1) Some important issues of fundamental concern to ordinary people don't get covered. If they do not fit state agendas, or do offend political correctness they are far more likely to be excluded from consideration and hence screening. Off the top of my head, nation-wide council policies of rehousing problem tenants (including drug dealers) by paying other local authorities over the odds to take them is a widespread scandal that has never featured critically in any serious investigation I'm aware of. Nor has the reality of councils off-loading their housing responsibilities to Housing trusts. Then there is the whole range of social policy issues arising from the utterly unaccountable and outrageous activities of some social workers and family courts. Bob Geldof's October 2004 Channel Four programmes skirled round such matters, and dozens of other investigative documentaries should be made. But probably won't. Especially not any comparing the obsequious silence concerning the Blair's 'family problems' in 2004 with the way other families 'at risk' are treated by Social Services. The rise of 'Fathers 4 Justice' proves a general point-nobody viewing the politically correct documentary output of major UK TV channels could have anticipated the development of F4J. While it is palpable New Labour lying over Iraq has been covered, scandals such as Donnygate and numerous Labour corruption examples, not least those involving Blair's inner circle and property purchases, have never received the attention they should. Past Tory sleaze (and their ongoing Archer problem) have rightly been high-lighted: but it seems New Labour are not going to get equivalent coverage. The fall of David Blunkett in December 2004 is exceptional in this respect, and he could well be forgiven for thinking initially he could brazen it out, given the precedents.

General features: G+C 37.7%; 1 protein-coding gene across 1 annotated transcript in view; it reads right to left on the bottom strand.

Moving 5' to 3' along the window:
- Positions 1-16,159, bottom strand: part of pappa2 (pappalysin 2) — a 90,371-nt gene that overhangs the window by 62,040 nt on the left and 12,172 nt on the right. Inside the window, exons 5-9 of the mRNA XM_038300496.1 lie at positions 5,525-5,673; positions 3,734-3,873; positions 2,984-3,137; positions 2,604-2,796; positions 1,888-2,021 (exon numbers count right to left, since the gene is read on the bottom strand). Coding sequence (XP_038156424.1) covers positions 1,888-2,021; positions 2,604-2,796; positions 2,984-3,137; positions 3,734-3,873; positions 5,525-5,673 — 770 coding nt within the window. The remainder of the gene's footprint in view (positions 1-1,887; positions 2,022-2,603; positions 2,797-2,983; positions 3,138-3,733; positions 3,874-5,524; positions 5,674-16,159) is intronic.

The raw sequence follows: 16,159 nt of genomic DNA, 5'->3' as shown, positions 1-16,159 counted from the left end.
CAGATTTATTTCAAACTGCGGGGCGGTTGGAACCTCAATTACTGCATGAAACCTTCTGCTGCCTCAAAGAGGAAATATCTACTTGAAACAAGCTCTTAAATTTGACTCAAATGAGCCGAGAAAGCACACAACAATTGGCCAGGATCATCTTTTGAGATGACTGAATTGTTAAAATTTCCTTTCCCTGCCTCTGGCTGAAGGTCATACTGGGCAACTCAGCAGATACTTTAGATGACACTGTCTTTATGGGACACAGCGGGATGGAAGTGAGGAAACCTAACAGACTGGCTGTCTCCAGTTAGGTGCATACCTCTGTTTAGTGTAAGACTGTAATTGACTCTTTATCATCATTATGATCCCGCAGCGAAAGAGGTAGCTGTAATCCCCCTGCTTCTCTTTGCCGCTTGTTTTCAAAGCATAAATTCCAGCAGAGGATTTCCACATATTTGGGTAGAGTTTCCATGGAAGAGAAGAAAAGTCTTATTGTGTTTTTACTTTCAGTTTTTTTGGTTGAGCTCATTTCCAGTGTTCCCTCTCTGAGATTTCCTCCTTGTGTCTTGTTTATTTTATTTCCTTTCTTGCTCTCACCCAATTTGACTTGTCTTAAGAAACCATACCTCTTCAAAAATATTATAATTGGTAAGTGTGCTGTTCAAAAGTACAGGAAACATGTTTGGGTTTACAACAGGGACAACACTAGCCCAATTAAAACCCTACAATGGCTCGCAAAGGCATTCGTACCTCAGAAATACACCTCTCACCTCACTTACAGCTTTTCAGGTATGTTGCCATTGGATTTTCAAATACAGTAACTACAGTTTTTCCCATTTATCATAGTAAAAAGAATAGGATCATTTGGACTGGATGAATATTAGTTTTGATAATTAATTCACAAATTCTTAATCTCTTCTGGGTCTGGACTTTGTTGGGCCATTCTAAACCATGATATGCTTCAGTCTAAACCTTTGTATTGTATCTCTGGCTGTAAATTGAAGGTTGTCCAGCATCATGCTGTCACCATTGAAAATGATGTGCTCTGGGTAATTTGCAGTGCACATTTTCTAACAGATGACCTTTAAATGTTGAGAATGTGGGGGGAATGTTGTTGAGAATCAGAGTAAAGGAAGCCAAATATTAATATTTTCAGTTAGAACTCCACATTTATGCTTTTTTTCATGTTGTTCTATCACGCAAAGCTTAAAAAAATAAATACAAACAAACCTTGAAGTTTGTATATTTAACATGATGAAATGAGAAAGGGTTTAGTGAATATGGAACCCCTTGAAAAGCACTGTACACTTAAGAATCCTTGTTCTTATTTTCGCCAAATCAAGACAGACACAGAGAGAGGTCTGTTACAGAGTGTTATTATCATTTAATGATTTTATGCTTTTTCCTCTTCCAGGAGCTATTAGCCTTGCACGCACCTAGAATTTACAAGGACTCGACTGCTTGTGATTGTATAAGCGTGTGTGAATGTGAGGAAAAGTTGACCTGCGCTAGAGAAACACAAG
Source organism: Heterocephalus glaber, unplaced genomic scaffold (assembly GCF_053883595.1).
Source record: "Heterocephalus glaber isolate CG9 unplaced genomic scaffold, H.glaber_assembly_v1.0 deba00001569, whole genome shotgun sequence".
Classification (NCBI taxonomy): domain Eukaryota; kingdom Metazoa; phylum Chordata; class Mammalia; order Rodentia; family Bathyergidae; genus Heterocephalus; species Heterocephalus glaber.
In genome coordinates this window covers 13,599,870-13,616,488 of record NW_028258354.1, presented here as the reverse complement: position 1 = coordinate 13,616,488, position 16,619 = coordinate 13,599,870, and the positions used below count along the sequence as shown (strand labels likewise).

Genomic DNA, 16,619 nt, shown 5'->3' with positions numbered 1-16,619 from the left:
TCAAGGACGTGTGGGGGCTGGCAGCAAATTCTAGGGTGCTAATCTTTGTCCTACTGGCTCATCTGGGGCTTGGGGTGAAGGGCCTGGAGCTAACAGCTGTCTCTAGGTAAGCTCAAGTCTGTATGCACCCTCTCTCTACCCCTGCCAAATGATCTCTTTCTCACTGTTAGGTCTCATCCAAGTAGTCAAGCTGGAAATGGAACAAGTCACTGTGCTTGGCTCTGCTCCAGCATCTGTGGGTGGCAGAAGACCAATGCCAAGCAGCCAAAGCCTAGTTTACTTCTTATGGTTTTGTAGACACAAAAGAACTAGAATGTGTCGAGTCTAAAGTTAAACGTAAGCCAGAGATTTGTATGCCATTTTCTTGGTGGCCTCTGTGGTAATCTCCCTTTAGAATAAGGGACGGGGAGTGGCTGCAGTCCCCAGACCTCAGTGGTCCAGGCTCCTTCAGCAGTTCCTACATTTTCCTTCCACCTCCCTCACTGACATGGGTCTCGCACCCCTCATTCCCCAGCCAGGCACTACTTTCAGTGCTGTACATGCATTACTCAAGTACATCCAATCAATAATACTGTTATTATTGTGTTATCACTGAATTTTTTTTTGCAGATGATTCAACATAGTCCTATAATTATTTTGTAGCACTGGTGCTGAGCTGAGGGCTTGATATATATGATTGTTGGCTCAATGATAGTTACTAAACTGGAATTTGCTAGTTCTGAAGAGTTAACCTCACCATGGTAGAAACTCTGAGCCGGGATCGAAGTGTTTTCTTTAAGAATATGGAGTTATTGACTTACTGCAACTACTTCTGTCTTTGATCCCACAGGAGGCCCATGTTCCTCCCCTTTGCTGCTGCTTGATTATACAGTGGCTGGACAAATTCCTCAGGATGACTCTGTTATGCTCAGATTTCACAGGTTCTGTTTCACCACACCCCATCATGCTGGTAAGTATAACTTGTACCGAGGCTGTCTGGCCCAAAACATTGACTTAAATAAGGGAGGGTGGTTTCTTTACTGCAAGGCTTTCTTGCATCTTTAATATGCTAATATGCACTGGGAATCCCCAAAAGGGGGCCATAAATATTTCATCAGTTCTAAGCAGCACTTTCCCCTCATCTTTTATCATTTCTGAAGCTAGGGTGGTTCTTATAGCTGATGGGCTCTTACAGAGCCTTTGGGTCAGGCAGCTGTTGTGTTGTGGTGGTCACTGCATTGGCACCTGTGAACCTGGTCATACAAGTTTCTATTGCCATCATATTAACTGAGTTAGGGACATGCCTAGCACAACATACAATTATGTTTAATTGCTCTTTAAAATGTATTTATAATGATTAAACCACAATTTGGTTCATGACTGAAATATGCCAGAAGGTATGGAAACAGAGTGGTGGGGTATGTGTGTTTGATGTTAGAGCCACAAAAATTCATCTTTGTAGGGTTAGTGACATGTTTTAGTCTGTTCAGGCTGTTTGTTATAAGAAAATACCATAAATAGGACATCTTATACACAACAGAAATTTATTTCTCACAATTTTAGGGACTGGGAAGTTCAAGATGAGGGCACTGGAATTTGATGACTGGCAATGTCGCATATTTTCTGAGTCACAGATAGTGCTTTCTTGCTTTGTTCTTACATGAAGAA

2) Secret state agencies are not properly held to account, many damaging stories never reach commissioning stage: for instance the ways in which the secret state has long subverted and disrupted those opposing the EU, extensively covered in NFB 4. Even more pertinent, the 1999 situation whereby Nazi nail-bomber David Copeland acted under license from both MI5 and Special Branch, for which no-one has been brought to book, yet. Every now and then something slips through, like the murder of Hilda Murrell, but even there nobody has yet been brought to book. More characteristically, sensitive stories (such as the state interest in the Welsh 1980s Meibion Glyndwr arson campaign) get on screen only in ways that make various state factions look good, and in a bitty fragmented manner. In relation to Meibion Glyndwr this point will be fully explored in NFB as soon as practicable. The appearance of secret state accountability via the media substitutes for the substance. How about, for example, undercover infiltration of local Special Branch operations, family courts, the Cabinet, an MI5 cell or indeed the deliberations of national newspaper editors? Thought not....